Everybody loves a cookout.
Well, almost everybody.
A two decades-old tradition came crashing down like a loose grill lid recently when the Coeur d'Alene Eagles vacated the walkway in front of their Sherman Avenue club and moved their Thirsty Thursday cookout inside. For 20 years, the Eagles have barbecued hot dogs and burgers for passersby, including non-Eagles, charging customers for food and drink and a relaxing atmosphere. The more income the Eagles make, the more charitable good they do - and they do a heck of a lot. Because of Thirsty Thursdays, The Press has learned, that's typically the biggest revenue day of the week for the organization.
Unfortunately, one or more businesses in the vicinity complained to the Downtown Association about smoke generated by the barbecue for those two or three hours each Thursday. Efforts by the Eagles to be a good neighbor - including trying to barbecue in the blistering hot, virtually inaccessible alley out back - have choked off this important revenue source.
It's not our intent to slam anybody, especially businesses that likely depend on foot traffic for survival. Heavy smoke can render inventory unsellable and make shopping a pain in the eyes for prospective customers. But because that barbecue is much more than a good advertisement for the Eagles and a fun tradition for the community and visitors alike, we hate to see it torpedoed by what could come down to a single complainant.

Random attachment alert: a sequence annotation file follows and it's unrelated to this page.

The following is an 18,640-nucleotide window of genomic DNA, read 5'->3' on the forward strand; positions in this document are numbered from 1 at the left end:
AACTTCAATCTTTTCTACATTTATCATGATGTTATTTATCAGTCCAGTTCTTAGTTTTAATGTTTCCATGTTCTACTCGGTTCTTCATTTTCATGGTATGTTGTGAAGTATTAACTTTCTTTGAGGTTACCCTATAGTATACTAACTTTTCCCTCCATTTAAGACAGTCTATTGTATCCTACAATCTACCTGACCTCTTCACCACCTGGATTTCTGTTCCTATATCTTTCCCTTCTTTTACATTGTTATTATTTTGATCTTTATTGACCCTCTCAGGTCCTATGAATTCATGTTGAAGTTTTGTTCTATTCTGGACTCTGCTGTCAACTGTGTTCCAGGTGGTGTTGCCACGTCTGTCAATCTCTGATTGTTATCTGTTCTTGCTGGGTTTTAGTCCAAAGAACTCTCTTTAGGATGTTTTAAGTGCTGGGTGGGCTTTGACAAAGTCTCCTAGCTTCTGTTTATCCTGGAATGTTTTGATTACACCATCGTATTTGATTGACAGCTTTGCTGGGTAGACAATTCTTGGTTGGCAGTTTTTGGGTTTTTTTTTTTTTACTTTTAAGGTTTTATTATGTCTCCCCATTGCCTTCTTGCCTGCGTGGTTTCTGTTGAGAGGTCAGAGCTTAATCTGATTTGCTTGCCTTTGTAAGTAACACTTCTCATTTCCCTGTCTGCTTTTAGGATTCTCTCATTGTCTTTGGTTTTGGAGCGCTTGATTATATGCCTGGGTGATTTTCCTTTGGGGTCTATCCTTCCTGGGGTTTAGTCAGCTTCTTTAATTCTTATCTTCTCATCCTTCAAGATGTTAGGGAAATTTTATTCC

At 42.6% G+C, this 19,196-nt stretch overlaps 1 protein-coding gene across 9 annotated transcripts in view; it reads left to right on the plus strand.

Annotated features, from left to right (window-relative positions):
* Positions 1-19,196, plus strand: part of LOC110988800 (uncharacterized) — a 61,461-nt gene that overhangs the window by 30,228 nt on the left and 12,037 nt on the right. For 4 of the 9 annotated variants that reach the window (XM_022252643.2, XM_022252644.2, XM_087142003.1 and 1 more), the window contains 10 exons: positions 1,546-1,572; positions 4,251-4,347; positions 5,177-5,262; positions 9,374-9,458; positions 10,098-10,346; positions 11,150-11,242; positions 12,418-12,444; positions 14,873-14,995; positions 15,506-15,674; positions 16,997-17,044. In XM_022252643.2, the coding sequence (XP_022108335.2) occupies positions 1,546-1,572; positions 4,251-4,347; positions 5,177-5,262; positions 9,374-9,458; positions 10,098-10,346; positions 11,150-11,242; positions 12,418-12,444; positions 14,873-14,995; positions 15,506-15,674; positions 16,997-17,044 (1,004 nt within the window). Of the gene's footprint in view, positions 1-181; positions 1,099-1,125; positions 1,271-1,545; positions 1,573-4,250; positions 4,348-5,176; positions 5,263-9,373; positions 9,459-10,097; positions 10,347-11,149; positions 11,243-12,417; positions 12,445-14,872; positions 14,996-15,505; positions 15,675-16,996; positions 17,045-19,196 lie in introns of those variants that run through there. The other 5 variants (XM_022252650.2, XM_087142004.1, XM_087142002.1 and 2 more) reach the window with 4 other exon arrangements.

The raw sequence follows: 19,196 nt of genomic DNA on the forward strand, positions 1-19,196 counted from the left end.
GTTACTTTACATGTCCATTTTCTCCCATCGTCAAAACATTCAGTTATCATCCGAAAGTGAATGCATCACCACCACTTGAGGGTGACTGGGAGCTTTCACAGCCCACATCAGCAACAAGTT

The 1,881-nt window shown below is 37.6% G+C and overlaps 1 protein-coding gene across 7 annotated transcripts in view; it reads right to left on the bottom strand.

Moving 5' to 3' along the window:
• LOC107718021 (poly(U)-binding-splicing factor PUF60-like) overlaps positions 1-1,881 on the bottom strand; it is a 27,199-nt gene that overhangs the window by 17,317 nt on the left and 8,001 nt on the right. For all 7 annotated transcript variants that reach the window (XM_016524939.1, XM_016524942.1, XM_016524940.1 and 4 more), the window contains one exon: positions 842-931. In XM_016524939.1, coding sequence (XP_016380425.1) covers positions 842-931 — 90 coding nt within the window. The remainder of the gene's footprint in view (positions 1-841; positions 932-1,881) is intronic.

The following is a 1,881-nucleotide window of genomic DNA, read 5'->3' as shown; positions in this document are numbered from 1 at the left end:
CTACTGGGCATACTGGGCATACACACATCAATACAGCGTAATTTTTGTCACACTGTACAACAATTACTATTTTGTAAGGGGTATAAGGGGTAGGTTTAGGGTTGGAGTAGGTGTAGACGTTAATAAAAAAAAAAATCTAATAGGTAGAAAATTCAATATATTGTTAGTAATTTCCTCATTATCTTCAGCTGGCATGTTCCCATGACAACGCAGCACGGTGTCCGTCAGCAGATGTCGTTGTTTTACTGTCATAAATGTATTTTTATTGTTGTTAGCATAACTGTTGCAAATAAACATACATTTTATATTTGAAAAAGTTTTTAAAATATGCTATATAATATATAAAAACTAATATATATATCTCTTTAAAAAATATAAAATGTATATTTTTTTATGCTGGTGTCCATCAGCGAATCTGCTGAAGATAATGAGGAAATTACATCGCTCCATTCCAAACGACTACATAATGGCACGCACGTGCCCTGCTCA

That's why we encourage the Eagles to do their best to ensure the smoke goes up and out over Sherman but resume the traditional out-front barbecue pronto. Sometimes the wind direction alone will do the trick. Other times, maybe a good portable fan would send most smoke dissipating into harmless space.
The Eagles have always been a good neighbor, as most businesses along the downtown corridor will readily attest. The good they do in the community, however, goes way beyond what most people realize.
Just recently The Press published a check-passing photo, one of many Eagles photos we share with readers every year, between the Eagles and a representative from Kootenai Health's Cancer Center. The amount: $14,812.50. That's a lot of burgers and a ton of goodwill.
We think that if Eagles leadership does its best to curtail as much smoke as possible, nothing more can be asked or expected. Bring back that outdoor barbecue, which generates far more tears of joy than grief.